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Children's diet crisis

There is a crisis in children's diets. Children are consuming too little fruit and vegetables, and too much of foods high in fat, salt and sugar. 

British children now consume 25 times more confectionery and 30 times more soft drinks than they did in 1950.  (Joanna Blythman (2006) Bad Food Britain.  How a nation ruined its appetite) 

This is contributing to rising childhood obesity, which in turn increases the risk of heart disease, cancer and diabetes in later life. Poor diet can also children's behaviour and ability to learn. In response to the children's diet crisis, the Children's Food Campaign is calling for measures to protect children from junk food marketing, and improve school food and food education.


 

What's the problem?

It is no exaggeration to say there is a crisis in children's diets. The National Diet and Nutrition Survey found that:

  • 92% of children consume more saturated fat than is recommended
  • 86% consume too much sugar
  • 72% consume too much salt
  • 96% do not get enough fruit and vegetables.

The Chief Medical Officer has compared the crisis in children's diets to a health 'time bomb' which must be defused.

Children's dietary health, in particular childhood obesity, is widely recognised as one of our most pressing public health problems.  The recent Foresight Report on Obesity makes grave predictions for the future state of the nation's health unless we act now. Without action, 55% of boys, and 70% of girls, could be overweight or obese by 2050 and obesity will cost the country £45 billion a year.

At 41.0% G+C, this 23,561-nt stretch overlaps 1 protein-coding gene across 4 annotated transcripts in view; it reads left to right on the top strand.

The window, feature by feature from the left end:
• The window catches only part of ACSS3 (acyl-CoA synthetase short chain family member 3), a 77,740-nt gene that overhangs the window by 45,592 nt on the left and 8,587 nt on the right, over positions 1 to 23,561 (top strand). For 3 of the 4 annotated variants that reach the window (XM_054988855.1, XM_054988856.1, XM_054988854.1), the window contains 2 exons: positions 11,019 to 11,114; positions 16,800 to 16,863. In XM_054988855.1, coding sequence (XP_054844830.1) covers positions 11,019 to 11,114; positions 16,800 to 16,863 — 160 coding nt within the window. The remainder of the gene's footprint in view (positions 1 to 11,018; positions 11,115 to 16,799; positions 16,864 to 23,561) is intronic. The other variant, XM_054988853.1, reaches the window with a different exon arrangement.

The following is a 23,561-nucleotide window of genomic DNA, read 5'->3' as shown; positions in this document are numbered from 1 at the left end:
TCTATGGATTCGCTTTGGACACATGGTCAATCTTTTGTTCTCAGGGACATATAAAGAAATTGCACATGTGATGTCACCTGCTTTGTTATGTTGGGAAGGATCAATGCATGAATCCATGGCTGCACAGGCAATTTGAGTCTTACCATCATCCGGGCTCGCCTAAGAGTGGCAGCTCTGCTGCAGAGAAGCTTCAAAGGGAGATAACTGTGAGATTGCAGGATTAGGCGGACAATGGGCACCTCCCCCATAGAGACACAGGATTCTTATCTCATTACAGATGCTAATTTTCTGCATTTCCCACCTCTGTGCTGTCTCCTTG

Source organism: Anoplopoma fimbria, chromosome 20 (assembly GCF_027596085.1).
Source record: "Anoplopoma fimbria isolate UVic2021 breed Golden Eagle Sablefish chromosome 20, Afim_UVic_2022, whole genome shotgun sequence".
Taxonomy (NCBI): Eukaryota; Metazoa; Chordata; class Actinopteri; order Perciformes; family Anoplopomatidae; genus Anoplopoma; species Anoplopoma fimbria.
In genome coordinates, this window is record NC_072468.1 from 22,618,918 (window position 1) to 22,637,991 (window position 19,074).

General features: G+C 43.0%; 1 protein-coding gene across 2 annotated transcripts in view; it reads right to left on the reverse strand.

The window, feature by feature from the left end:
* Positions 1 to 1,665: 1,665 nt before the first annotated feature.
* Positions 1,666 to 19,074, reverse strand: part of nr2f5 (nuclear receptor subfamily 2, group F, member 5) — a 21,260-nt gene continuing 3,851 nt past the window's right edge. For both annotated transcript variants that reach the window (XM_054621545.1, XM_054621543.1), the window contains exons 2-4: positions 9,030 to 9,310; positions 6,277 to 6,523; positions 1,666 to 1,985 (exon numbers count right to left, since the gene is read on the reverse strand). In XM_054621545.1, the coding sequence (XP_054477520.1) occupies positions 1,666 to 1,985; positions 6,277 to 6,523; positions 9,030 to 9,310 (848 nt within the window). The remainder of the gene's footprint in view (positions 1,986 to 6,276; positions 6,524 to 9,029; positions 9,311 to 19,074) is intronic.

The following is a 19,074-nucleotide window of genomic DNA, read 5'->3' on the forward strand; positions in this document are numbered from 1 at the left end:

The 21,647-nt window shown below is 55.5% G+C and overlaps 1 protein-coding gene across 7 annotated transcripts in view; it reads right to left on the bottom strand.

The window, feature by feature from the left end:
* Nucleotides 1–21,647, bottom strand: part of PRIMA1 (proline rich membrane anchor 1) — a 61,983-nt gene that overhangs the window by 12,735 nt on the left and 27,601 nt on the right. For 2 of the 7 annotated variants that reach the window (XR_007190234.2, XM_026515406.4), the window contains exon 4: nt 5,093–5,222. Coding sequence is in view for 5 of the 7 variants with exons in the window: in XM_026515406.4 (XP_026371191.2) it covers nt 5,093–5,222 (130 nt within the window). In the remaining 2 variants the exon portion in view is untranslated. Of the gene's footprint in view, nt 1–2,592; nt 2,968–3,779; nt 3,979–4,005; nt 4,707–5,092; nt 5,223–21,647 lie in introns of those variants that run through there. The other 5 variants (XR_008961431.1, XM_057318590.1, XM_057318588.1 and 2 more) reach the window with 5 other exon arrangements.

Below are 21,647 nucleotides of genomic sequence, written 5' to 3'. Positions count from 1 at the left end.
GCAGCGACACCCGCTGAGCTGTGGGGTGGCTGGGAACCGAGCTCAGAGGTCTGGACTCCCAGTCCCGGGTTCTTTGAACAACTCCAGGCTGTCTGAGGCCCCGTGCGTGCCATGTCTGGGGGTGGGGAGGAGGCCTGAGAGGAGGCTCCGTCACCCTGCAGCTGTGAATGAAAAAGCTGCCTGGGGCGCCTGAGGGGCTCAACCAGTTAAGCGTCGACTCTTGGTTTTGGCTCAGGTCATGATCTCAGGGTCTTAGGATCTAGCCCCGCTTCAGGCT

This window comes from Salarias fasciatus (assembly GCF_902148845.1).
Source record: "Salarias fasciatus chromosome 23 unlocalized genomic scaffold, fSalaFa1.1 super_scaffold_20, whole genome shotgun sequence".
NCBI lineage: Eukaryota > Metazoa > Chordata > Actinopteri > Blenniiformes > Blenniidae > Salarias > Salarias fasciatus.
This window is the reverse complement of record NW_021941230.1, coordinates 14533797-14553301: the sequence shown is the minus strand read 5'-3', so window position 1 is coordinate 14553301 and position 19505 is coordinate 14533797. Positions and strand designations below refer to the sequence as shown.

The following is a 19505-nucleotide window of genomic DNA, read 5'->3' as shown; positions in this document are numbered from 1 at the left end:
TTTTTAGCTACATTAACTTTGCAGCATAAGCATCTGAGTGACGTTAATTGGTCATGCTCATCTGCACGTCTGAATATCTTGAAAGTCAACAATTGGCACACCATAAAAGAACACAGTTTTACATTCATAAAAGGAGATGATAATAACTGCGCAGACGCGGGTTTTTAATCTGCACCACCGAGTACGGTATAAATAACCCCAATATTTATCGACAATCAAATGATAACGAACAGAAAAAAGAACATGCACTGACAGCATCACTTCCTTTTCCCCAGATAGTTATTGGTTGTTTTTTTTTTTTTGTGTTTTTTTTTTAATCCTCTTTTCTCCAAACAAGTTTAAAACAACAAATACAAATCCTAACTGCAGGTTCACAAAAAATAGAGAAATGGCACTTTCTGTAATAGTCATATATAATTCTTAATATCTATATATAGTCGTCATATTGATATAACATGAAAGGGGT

One in eveny four Britiash households no longer has a table that everyone can eat around.  (Joanna Blythman (2006) Bad Food Britain.  How a nation ruined its appetite)

Why is this important?

The children's diet crisis leads to serious health and well-being problems.   Lord Krebs, former Chair of the Food Standards Agency (FSA), for example, has warned that for the first time in more than a century life expectancy may fall, with the real prospect that parents may outlive their children. 

The most high-profile health issue is the dramatic rise in childhood obesity.  The UK now has the highest rate of obesity in Europe, and childhood obesity is rising at an alarming rate: one in three children is now overweight or obese.  Obesity in children under 11 has risen by over 40% in ten years.  If this trend continues, half of children will be obese or overweight by 2020.

A survey  of 141 children's meals served in cafes and restaurants in London found that every one failed to meet even the basic nutritional standards set down for school meals.  (Caroline Walker Trust (2005)

The consequences of childhood obesity are now clear: incidences of high blood pressure, raised cholesterol and even clogged arteries in children are rising.  Obesity in childhood is likely to develop into obesity in adulthood, increasing the risk of heart disease, diabetes or cancer in later life.

The psychological impact of obesity can be as damaging as the physical for many children.  Being overweight or obese is associated with increased levels of distress, disadvantage, and psychological problems. 

Alongside the problems associated with obesity, junk food diets are causing other health problems.  For example, type 2 diabetes – once known as “late onset” and traditionally found in the over 40s – is increasingly found in adolescents. 

Junk food diets also have significant effects on children's behaviour, concentration, learning ability and mood.  Children with diets lacking in essential vitamins, minerals and essential fatty acids tend to perform worse academically, cannot concentrate and are more aggressive.

By the age of seven, children are eating a average of half a kilo of sugary foods a day.  (Felicity Lawrence (2008) Eat your heart out.  Why the food business is bad for the planet and your health)

What's the solution?

The Children's Food Campaign believes that number of changes are necessary to help solve the children's diet crisis.  These include:

  • Protecting children from junk food marketing